Answer: There is no hard and fast rule to this, but do remember that sometimes a change in employment may not work to your benefit. Make sure that you show your job change as an improvement in your financial life. This is what the lender wants to see. In most cases, it is best to wait 2-3 months after getting a new job before you begin applying for a mortgage.

 

Question: Can I get a mortgage loan without credit?

Answer: It is possible; but you do have to prove your credit-worthiness. Some "proofs" of good credit are: The fact you currently rent, credit letters from utility companies, short-term notes, rental agencies (such as furniture or appliance), and even car references. Any company or person who gave you credit in the past can be used.
Can I qualify for a mortgage even though I had problems in the past?
Yes, you can qualify - because bad credit in the past meant that you fixed whatever it was that became a financial problem for you. This shows strength and commitment to a lender. Remember, bad credit in the past does not mean the same thing as a bad credit risk.

 

Question: My spouse has a poor credit history will it affect me?

 Answer: Yes, it will. So if you can manage it, try to arrange a mortgage under your own name. Make sure that your spouse is happy with this arrangement, as he or she will have to sign documents at the time of closing. Also, do consult with your attorney or title company to make sure you have complied with all state laws, since some mortgage loans require various pieces of information on your spouse.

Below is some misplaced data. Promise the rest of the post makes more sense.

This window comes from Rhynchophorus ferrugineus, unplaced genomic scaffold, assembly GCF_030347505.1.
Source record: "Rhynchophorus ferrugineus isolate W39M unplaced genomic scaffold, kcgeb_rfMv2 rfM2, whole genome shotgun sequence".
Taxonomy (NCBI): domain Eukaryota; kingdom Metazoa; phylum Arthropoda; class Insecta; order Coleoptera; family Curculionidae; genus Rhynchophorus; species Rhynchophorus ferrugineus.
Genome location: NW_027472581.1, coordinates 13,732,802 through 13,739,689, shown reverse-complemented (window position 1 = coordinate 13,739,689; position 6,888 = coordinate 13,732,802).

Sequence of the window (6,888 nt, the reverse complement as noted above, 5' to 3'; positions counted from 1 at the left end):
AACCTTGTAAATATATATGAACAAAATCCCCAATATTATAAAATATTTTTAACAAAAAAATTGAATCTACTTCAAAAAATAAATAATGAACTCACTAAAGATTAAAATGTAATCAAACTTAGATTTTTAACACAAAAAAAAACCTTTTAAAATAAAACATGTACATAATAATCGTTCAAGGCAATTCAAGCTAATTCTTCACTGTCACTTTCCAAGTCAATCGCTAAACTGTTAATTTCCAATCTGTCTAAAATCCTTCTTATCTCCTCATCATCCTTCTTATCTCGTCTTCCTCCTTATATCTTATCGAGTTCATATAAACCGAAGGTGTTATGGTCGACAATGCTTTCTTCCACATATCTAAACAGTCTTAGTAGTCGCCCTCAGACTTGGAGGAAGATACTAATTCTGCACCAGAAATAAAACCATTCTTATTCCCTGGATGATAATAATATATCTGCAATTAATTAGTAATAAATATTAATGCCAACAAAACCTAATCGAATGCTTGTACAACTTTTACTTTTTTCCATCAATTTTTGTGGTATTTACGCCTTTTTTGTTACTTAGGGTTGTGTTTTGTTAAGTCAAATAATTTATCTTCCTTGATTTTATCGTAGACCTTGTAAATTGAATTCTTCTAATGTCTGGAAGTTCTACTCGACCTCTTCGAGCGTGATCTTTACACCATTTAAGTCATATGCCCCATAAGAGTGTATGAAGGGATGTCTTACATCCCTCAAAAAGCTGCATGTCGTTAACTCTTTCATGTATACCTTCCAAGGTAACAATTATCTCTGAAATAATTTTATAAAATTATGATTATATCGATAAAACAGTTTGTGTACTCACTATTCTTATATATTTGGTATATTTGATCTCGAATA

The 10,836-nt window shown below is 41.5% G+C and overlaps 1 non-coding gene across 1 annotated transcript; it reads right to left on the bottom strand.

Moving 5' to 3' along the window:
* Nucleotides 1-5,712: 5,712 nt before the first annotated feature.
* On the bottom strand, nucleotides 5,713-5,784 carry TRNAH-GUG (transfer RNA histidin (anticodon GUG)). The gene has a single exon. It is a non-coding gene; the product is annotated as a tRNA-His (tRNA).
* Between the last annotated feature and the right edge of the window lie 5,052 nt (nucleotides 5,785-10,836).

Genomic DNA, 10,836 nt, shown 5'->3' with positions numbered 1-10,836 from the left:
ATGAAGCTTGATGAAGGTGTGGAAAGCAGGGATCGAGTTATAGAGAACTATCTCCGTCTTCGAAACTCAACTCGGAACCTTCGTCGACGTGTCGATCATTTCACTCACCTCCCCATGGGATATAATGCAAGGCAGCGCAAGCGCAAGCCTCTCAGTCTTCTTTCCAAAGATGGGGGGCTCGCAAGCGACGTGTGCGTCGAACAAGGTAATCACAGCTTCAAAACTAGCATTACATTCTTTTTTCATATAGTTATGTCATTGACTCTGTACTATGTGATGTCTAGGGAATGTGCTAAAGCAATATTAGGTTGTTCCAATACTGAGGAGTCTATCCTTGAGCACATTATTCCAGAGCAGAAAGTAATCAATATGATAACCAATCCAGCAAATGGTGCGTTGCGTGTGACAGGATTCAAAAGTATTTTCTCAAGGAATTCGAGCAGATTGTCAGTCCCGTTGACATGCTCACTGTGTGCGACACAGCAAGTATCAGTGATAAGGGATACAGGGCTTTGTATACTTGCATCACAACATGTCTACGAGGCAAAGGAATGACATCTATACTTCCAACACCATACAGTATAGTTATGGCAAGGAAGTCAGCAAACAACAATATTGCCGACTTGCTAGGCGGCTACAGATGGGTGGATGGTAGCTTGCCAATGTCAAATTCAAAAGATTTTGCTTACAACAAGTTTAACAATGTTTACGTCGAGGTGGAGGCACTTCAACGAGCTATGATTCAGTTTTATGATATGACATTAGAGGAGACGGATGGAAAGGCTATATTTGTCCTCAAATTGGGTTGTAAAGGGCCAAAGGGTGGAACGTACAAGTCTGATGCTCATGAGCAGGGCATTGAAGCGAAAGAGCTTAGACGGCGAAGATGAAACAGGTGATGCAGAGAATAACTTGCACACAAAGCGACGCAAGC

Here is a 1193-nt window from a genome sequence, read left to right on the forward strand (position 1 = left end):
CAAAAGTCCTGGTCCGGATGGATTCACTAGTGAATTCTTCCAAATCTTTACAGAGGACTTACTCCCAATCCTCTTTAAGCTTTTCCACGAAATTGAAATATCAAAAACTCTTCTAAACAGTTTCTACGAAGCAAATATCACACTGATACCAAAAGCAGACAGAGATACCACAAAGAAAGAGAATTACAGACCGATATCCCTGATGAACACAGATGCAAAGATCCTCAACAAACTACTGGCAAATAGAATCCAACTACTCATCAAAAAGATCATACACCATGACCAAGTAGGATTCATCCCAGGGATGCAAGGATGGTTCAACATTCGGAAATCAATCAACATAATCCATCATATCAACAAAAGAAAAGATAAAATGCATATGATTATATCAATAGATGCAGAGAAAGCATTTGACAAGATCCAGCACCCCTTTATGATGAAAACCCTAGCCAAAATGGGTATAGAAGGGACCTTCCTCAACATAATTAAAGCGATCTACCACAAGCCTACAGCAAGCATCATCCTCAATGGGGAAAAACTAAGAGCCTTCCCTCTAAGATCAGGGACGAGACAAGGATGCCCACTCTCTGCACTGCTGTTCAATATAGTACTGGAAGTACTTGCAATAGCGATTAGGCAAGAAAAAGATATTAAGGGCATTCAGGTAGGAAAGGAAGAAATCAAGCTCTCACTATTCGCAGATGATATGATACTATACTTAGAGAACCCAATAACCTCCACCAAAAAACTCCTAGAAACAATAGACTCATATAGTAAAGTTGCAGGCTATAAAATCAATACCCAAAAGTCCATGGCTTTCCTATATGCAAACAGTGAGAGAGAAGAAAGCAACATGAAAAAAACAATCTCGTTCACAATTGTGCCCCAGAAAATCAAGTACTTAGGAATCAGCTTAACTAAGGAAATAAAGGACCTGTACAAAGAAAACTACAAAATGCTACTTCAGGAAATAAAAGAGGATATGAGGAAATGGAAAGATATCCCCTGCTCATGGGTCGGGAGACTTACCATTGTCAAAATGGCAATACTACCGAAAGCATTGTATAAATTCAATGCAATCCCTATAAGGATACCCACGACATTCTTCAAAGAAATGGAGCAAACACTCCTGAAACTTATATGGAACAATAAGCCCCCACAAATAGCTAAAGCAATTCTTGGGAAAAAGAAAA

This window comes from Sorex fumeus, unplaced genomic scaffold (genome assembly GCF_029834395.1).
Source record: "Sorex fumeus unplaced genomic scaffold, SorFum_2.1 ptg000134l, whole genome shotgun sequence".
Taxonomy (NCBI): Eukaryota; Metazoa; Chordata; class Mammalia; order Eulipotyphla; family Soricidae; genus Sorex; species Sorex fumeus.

Question: I had a bankruptcy a couple of years ago.  Will personal bankruptcy affect my ability to buy a home?

 Answer: Bankruptcy itself will not keep you from being approved for a mortgage. You can certainly buy a home sooner than you might expect after bankruptcy, because the lender may look at your credit history before the bankruptcy, the cause of bankruptcy, and how you have handled your financial life after bankruptcy.  Each situation must evaluated on an individual basis.  The rules are constantly evolving.